Katsushika Hokusai: Bridges at the Mouth of the Aji River Tenpözan, Settsu Province - Honolulu Museum of Art

Artist: Katsushika Hokusai

Title: Bridges at the Mouth of the Aji River Tenpözan, Settsu Province

Date: c. 1833 - 1834

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Source: Honolulu Museum of Art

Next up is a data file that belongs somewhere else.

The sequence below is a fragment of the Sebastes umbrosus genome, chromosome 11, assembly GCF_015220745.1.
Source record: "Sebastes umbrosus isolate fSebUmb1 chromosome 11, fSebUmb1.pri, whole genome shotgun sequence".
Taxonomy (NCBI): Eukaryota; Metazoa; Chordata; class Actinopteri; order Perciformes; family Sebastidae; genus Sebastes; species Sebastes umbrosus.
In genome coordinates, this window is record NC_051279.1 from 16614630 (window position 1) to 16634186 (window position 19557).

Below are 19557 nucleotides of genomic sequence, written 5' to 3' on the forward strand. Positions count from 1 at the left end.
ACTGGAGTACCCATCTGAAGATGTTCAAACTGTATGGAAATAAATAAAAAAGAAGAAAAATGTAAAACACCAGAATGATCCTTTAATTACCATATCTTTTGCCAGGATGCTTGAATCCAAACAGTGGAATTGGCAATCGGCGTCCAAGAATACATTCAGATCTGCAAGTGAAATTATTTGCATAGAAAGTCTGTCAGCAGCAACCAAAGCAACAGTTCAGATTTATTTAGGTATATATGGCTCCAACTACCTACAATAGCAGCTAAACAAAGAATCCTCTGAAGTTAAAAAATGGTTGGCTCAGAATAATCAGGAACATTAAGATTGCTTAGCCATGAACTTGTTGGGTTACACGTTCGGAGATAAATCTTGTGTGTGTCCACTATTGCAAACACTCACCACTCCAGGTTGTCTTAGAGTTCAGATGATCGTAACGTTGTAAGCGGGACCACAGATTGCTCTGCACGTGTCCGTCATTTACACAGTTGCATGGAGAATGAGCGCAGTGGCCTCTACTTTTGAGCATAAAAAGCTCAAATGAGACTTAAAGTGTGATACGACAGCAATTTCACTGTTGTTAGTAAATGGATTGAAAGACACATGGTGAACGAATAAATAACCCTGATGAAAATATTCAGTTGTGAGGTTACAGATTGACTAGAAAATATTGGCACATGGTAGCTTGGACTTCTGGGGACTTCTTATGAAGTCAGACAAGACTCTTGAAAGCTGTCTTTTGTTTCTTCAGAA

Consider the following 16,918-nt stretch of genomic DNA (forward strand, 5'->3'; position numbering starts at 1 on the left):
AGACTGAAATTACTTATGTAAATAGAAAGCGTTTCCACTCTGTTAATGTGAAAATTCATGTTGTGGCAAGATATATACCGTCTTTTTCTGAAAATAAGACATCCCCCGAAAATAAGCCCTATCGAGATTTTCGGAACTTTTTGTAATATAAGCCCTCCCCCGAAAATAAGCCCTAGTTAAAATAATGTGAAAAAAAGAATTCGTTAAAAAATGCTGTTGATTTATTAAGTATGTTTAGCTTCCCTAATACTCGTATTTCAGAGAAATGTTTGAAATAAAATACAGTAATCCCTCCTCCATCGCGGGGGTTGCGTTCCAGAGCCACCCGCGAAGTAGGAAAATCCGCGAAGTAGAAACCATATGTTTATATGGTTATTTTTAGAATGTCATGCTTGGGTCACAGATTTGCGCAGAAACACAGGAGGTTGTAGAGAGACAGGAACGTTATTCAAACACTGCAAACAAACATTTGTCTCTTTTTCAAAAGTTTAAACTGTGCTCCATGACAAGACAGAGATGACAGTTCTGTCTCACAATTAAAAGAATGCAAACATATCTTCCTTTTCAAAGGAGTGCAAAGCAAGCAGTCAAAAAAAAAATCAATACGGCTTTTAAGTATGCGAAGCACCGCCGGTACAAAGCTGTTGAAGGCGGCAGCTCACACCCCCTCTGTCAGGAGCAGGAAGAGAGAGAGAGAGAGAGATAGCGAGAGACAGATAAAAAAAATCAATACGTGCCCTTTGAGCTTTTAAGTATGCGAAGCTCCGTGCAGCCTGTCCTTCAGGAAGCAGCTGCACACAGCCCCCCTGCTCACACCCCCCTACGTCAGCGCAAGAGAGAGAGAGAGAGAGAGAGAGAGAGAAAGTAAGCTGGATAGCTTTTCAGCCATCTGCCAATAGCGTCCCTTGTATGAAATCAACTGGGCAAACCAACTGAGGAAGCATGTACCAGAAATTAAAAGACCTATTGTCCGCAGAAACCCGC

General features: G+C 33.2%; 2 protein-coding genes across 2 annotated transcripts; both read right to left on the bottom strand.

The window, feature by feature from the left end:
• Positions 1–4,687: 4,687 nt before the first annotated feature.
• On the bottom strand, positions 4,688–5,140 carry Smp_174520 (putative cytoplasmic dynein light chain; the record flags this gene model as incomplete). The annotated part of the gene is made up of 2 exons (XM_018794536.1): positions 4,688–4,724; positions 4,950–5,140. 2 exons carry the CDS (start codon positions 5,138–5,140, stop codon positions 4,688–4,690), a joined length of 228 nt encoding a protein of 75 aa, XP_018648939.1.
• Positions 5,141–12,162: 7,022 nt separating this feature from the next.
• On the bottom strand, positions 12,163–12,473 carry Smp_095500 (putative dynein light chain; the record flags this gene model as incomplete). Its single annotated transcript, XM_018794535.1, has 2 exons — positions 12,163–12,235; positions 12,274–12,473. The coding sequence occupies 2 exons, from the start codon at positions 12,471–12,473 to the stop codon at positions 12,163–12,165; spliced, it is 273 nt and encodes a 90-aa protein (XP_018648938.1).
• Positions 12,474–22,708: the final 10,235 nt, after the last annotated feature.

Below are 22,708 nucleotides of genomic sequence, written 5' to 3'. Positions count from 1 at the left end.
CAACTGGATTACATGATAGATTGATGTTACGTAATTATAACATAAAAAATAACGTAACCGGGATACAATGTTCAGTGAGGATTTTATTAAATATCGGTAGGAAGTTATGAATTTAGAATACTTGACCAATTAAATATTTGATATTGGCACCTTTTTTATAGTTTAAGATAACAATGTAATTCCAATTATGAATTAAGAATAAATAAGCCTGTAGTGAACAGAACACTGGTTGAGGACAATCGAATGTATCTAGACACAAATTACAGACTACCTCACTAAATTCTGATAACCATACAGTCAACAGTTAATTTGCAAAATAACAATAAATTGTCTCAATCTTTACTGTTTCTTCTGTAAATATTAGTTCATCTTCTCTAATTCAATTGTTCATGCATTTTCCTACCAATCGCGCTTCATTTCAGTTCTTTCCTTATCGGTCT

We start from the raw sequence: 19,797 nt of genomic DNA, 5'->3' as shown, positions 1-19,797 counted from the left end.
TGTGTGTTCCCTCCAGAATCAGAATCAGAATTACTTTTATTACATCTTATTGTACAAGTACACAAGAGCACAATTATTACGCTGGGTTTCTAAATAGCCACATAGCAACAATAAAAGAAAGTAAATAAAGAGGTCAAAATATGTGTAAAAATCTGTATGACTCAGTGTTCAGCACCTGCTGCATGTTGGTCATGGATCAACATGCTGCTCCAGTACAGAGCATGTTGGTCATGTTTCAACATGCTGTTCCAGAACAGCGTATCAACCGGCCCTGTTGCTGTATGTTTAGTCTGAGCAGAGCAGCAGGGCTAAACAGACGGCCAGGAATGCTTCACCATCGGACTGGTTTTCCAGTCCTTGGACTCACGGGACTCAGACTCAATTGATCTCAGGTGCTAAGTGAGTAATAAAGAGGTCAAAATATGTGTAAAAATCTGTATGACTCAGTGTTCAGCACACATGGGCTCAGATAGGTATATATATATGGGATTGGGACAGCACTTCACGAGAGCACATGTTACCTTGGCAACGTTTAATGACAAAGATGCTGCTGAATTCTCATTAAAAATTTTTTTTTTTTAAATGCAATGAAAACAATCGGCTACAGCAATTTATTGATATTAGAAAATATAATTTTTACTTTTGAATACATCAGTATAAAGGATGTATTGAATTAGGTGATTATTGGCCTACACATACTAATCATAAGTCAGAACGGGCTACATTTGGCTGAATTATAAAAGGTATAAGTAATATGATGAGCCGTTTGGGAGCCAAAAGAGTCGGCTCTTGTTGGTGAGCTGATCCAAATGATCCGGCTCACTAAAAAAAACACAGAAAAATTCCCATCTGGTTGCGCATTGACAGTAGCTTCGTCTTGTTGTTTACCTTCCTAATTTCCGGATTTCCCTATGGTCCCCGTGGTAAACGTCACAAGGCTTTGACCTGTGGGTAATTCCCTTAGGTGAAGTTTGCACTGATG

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In 1831 (the third year of Tempo), the Aji River, which flowed through Osaka into Osaka Bay, was dredged. The riverbed soil was used to build the artificial Tempozan Hill at the south of the river's mouth. Planted with pine, oak, willow, and cherry trees, and equipped with stores and restaurants, the hill became a kind of pleasure park. Soon one of Osaka's newest and most renowned sites, it was widely reported among avid novelty seekers as the last word in indulgence. In this print, Hokusai did not focus on this small bridge, but represents the entire hill, with its ascending road, beautiful plantings, and people. Hokusai inscribed it ""Copied by request from an Osaka picture."" Apparently he had not actually seen the Tempo Hill, although he might have been in Osaka years earlier. He must have made the print from a sketch of the new hill done by someone on the scene. (Asian Art Museum of San Francisco, “Hokusai and Hiroshige”, 1998)

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